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Summer HVAC Maintenance Musts

Aug 18, 2023 | Public | 0 comments

June 2023 kicked off what scientists are calling the hottest summer ever—then it got hotter. The temperatures in the first two weeks of July 2023 were the highest ever recorded.

In the world of facilities management, this means HVAC systems in many parts of the U.S. have been working harder than ever. As such, the homeowners, landlords, facilities managers, and maintenance teams who are charged with caring for those systems must ensure they stay on top of HVAC maintenance, especially during these hot summer months.

Keep up with Filter Replacements

The common practice is to replace HVAC filters every 90 days to ensure systems get the airflow they need and those using the facility are not exposed to allergens and bacteria. However, if HVAC systems are running longer—which happens during a heat wave—filters may need to be replaced more often.

Drier conditions can also lead to more dust in the air, which can further shorten the life of filters. Checking to see if light passes through a filter is a good way to see if it needs to be replaced; if you can’t see light, it’s time for a new one.

If it’s time to buy new filters, confirm that you are using the correct minimum efficiency reporting value (MERV) rating for your setting. Most commercial buildings will get sufficient particle filtering with a rating of MERV 5 through 8. For facilities that require above-average air quality, MERV 9 or higher is recommended. However, be careful not to move to a higher MERV rating than your airflow will allow, as too high of a MERV rating will actually force the equipment to run inefficiently.

Repair Leaks in Ductwork

Many factors can cause leaks in ductwork, from simple wear and tear to damage caused by pests. Sometimes, work in areas where ductwork is run, such as installing cables for security or communications systems, can lead to accidental damage.

When ductwork is compromised, the cold air meant to cool the facility ends up being wasted. This can result in higher energy costs, more wear and tear on the system, and a warmer facility.

While regular inspection of ductwork for obvious issues is vital, maintenance teams should also stay alert for signs that ductwork is leaking. These can include longer-than-normal periods of time needed for a facility to cool down, which is sometimes referred to as delayed cooling. Uneven cooling can also be a sign that a duct leak affects certain parts of the facility.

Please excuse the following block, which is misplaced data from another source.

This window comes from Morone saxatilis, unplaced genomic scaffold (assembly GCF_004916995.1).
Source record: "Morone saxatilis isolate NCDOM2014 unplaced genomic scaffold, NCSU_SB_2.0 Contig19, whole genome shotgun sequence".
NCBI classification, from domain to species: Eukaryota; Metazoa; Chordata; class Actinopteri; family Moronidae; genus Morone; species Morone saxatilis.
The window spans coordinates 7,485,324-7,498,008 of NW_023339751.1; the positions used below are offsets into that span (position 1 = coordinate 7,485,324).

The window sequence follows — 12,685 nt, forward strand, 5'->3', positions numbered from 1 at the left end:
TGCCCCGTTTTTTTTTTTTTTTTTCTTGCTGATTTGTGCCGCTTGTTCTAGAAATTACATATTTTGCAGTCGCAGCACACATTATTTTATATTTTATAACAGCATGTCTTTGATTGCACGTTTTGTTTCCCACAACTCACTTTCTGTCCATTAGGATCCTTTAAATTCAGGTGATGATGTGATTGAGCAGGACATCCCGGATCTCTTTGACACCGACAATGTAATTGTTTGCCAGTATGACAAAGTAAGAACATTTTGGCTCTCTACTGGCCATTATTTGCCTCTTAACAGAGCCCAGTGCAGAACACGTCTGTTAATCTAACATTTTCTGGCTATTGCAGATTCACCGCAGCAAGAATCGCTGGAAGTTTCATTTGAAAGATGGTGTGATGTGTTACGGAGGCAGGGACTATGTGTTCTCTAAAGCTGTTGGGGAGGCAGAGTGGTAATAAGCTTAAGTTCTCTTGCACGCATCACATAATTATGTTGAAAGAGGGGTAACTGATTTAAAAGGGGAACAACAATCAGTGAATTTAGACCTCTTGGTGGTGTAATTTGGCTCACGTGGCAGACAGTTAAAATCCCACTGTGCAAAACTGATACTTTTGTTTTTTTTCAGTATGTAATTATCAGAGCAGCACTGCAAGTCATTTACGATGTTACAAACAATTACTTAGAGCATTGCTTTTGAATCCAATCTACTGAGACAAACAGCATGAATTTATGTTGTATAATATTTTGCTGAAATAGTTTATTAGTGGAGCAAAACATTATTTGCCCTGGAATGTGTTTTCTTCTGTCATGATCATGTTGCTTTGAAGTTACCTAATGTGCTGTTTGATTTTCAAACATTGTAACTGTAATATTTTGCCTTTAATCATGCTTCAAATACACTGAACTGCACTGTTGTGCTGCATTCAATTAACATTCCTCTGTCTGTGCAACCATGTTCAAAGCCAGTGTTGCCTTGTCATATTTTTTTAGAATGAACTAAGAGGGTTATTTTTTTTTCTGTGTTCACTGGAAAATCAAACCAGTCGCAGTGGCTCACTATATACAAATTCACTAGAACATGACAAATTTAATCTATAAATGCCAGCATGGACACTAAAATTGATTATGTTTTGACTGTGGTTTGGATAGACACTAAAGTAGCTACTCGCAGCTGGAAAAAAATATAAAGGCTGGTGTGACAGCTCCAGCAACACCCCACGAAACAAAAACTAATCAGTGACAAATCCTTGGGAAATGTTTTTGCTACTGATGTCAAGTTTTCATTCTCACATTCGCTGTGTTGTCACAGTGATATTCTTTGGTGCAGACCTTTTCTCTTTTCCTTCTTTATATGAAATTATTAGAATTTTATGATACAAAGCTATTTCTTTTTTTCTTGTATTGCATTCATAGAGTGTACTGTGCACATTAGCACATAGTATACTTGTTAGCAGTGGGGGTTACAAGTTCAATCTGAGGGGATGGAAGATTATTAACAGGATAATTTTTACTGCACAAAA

Clean Debris from Exterior Components

Keeping a regular inspection schedule for exterior components is another important step in keeping the system running optimally. This is especially important for components that are positioned in out-of-the-way places—such as a facility’s roof—where obvious issues won’t be easily noticed.

Leaves, twigs, and other debris can block airflow and affect the system’s efficiency. Dirty coils can reduce the system’s ability to dissipate heat, which will also impact efficiency. In extreme cases, debris left unaddressed can interfere with the motor’s operation, shutting down the system completely.

Drain lines are another exterior element of the system that must be maintained. If mold or algae clog the lines, trapped water will typically trigger a sensor that turns the system off. To avoid this, flush the lines every one to three months.

Address HVAC Support Components

While the HVAC system will be the main player in a facility’s cooling system, there are other elements that play a supporting role. For example, window coverings and treatments can keep interior spaces cooler by blocking or reflecting sunlight and the heat it brings with it. Ensuring that those components are operating correctly and being used optimally can make it easier for an HVAC system to do its job.

Insulation is another element that supports the work of the HVAC system, which can include insulation in ceilings and behind walls that keeps cool air from getting out and hot air from getting in. Ensuring that exterior doors and windows are properly sealed and kept closed when not in use is another step toward maximizing insulation and minimizing cooling needs.

This summer’s record temperatures make it more important than ever to properly maintain HVAC systems. Committing to a consistent maintenance routine will ensure that systems run optimally, operating and repair costs are kept under control, and occupants remain safe and comfortable.

Bryan Kelley is the co-founder and CEO of Laser Facility Management and holds decades of experience in project management as a licensed general contractor.

The post Summer HVAC Maintenance Musts appeared first on Facilities Management Advisor.

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